Mafia Island marine Park (MIMP) consists of eight small reserves along the Tanzanian coast under the Fisheries (Marine Reserves) Regulations of 1975, two of these are in what is now the M.Island marine Park (MIMP), namely Chole Bay and Kitutia Reef.
Mafia Island is renowned as an excellent world-class diving destination with some of the richest reefs in the world, The park covers the Southern part of M.Island and includes the inhabited islands of Chole, Juani Jibondo and Bwejuu and several uninhabited islets and the associated waters.
Mafia Island and its chain of small islets lie approximately 120 km south of Dar es Salaam and 20 km offshore from the eastern extent of the Rufiji is one of the largest delta systems in Africa. To the east of M.Island is the Indian Ocean. The main island of Mafia is about 48 km long. And 17 km wide at its widest point. Several smaller islands and islets are scattered to the west and south.
Mafia Island marine Park (MIMP) consists of eight small reserves along the Tanzanian coast under the Fisheries (Marine Reserves) Regulations of 1975 Two of these are in what is now the M.Island marine Park (MIMP), namely Chole Bay and Kitutia Reef.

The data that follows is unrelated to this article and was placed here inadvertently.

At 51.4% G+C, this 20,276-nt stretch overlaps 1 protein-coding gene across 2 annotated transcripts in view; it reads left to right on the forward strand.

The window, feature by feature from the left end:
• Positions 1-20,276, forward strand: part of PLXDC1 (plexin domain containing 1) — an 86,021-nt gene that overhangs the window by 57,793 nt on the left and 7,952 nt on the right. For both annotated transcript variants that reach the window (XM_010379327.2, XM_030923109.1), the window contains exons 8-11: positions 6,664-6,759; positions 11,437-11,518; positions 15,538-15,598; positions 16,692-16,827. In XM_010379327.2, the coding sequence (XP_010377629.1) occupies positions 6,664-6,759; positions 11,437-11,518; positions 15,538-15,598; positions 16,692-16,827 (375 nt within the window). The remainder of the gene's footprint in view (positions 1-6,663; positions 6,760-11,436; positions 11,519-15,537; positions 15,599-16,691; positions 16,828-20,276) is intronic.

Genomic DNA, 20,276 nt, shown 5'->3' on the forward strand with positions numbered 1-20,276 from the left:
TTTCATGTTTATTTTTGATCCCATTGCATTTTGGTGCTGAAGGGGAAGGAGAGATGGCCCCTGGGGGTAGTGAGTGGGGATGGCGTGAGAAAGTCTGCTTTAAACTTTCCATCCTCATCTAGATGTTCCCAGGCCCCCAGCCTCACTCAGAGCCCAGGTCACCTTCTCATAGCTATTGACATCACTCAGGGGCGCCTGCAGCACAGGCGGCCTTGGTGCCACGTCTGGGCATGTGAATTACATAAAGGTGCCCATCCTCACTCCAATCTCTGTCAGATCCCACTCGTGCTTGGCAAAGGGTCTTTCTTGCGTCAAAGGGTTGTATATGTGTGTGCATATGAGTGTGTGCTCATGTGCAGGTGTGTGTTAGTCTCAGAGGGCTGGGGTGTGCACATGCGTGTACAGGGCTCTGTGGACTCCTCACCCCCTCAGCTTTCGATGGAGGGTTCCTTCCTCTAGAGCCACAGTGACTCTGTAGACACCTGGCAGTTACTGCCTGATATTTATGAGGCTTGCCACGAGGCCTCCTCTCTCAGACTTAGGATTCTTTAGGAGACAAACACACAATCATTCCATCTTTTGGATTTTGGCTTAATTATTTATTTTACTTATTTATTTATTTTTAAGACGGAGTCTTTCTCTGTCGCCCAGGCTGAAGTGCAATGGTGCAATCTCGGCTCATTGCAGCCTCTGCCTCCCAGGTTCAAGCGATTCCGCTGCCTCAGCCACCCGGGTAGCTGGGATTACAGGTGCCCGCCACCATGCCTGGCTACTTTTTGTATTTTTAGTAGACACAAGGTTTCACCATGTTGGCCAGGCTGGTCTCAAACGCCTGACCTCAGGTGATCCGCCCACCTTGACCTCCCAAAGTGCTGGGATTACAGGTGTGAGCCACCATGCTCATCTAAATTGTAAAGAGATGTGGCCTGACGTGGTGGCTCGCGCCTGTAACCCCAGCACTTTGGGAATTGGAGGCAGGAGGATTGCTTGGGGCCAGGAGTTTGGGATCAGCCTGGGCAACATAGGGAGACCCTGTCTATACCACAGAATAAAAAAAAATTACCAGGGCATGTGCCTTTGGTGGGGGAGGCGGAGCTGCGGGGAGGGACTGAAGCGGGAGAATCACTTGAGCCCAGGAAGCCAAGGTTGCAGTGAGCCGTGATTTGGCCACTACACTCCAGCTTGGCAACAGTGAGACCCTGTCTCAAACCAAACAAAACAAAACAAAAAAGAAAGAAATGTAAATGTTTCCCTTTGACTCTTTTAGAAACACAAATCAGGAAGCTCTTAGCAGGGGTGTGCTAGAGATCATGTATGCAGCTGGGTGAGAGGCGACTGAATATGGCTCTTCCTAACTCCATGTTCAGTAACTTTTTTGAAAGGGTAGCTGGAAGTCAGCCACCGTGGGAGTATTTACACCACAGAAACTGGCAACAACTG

The marine park area at Mafia Island extends across some 822km2, more than 75% of it below the high water mark. The area hosts an outstanding mosaic of tropical marine habitats including coral reefs, sea grass beds, mangroves and inter-tidal flats. In addition a remnant block of threatened lowland coastal forest survives along. The eastern seaboard of the island, roughly half of it within the marine park boundary. Two species of sea turtle use Mafia’s beaches as nesting grounds and the area has been recognized internationally as a critical site for biodiversity.
Several sites of historic ruins lie within the marine park area, some dating back to the C 13th. Mafia Island’s separation from the mainland and its freedom from industrial development. Have ensured that its surrounding waters are some of the least contaminated in Tanzania. The marine park area has national importance as one of the few remaining reef complexes within Tanzania’s coastal waters in relatively intact condition.